Gospels Diglot in Slavonic and Russian, 7th Edition

Gospels Diglot in Slavonic and Russian, 7th Edition

Collection ID

BIB.003831

Type

Bible - Printed Book

Date

1866

Geography

Saint Petersburg, (Russia)

Language

Church Slavonic and Russian

Medium

Printed on paper

Dimensions

8.7 × 6.1 × 1.2 in. (22 × 15.5 × 3 cm)

Exhibit Location

Not on view


Efforts to translate the Bible into modern Russian flourished with the establishment of the Russian Bible Society (RBS) in 1812. Prior to its establishment, the Bible was primarily available in the Church Slavonic recited in liturgical worship. A few efforts to translate the Bible into Russian exist before the establishment of the RBS, but these efforts were limited to only a few books and only reached a small audience. Following the closure of the RBS and a period of unofficial publication of the Russian text, the Holy Synod (the governing body of the Russian Orthodox Church) received approval from Tsar Alexander II to resume translation efforts. Although there were disagreements within the Synod (in part, due to a desire to maintain Church Slavonic as the sacred language of the Russian Orthodox Church), a Synodal edition of the four Gospels in Russian was eventually published in 1860. This edition presents the Church Slavonic and Russian text in two columns, with the Church Slavonic on the left and the Russian on the right. The biblical text is followed by a table of lessons that lists the Gospel readings throughout the year.

Printed in 1866 by Synodal Press, Saint Petersburg, Russia. Acquired by the Library of the Vilnius Realschule;[1] Acquired by Waleryan Dobużyński;[2] Acquired before 2010 by Christian Heritage Museum, Hagerstown, Maryland; Purchased in 2010 by Green Collection, Oklahoma City, Oklahoma, under the curatorial care of Museum of the Bible, Washington, DC.

Notes: [1] A stamp on the title page says " библиотека Виленскаго реальнаго училища”, “the library of the Vilna Real School.” Realschules (Real Schools) were abolished in the Russian Empire after the October Revolution of 1917. Lithuania declared its independence in 1918, having been previously annexed by the Russian Empire. The stamp likely dates prior to the October 1917 Revolution.[2] There is a book plate inside the front cover with this name.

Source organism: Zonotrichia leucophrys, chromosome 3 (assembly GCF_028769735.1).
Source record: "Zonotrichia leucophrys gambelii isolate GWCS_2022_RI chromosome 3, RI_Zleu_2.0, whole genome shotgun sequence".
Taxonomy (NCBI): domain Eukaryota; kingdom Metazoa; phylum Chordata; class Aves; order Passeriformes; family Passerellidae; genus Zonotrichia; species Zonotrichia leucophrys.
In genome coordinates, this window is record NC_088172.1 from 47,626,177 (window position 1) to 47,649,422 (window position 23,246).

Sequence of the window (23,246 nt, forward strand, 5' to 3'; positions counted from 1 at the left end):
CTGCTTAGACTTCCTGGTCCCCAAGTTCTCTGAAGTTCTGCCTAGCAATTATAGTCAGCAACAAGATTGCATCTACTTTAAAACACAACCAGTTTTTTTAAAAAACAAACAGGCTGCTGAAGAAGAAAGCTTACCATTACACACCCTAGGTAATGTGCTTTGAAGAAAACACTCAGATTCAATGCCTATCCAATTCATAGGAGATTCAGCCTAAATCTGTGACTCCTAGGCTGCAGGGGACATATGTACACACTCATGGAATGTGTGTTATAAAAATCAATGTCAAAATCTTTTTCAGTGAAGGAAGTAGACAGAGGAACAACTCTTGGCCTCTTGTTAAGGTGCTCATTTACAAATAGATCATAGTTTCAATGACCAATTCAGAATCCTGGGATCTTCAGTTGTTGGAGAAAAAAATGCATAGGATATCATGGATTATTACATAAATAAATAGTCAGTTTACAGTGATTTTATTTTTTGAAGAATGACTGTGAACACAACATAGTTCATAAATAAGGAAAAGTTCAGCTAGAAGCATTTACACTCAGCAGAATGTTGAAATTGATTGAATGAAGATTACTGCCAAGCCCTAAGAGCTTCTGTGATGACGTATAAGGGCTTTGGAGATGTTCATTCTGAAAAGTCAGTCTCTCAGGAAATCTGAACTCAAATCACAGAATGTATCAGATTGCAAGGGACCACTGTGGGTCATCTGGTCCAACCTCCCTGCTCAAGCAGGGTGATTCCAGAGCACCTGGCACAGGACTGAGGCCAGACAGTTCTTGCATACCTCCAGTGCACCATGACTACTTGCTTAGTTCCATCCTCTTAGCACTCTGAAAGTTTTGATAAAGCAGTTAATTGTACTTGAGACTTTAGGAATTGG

Published References:

Stephen K. Batalden, Russian Bible Wars: Modern Scriptural Translation and Cultural Authority (Cambridge: Cambridge University Press, 2013).

Description

Efforts to translate the Bible into modern Russian flourished with the establishment of the Russian Bible Society (RBS) in 1812. Prior to its establishment, the Bible was primarily available in the Church Slavonic recited in liturgical worship. A few efforts to translate the Bible into Russian exist before the establishment of the RBS, but these efforts were limited to only a few books and only reached a small audience. Following the closure of the RBS and a period of unofficial publication of the Russian text, the Holy Synod (the governing body of the Russian Orthodox Church) received approval from Tsar Alexander II to resume translation efforts. Although there were disagreements within the Synod (in part, due to a desire to maintain Church Slavonic as the sacred language of the Russian Orthodox Church), a Synodal edition of the four Gospels in Russian was eventually published in 1860. This edition presents the Church Slavonic and Russian text in two columns, with the Church Slavonic on the left and the Russian on the right. The biblical text is followed by a table of lessons that lists the Gospel readings throughout the year.


Provenance

Printed in 1866 by Synodal Press, Saint Petersburg, Russia. Acquired by the Library of the Vilnius Realschule;[1] Acquired by Waleryan Dobużyński;[2] Acquired before 2010 by Christian Heritage Museum, Hagerstown, Maryland; Purchased in 2010 by Green Collection, Oklahoma City, Oklahoma, under the curatorial care of Museum of the Bible, Washington, DC.

Notes: [1] A stamp on the title page says " библиотека Виленскаго реальнаго училища”, “the library of the Vilna Real School.” Realschules (Real Schools) were abolished in the Russian Empire after the October Revolution of 1917. Lithuania declared its independence in 1918, having been previously annexed by the Russian Empire. The stamp likely dates prior to the October 1917 Revolution.[2] There is a book plate inside the front cover with this name.

Published References:

Stephen K. Batalden, Russian Bible Wars: Modern Scriptural Translation and Cultural Authority (Cambridge: Cambridge University Press, 2013).


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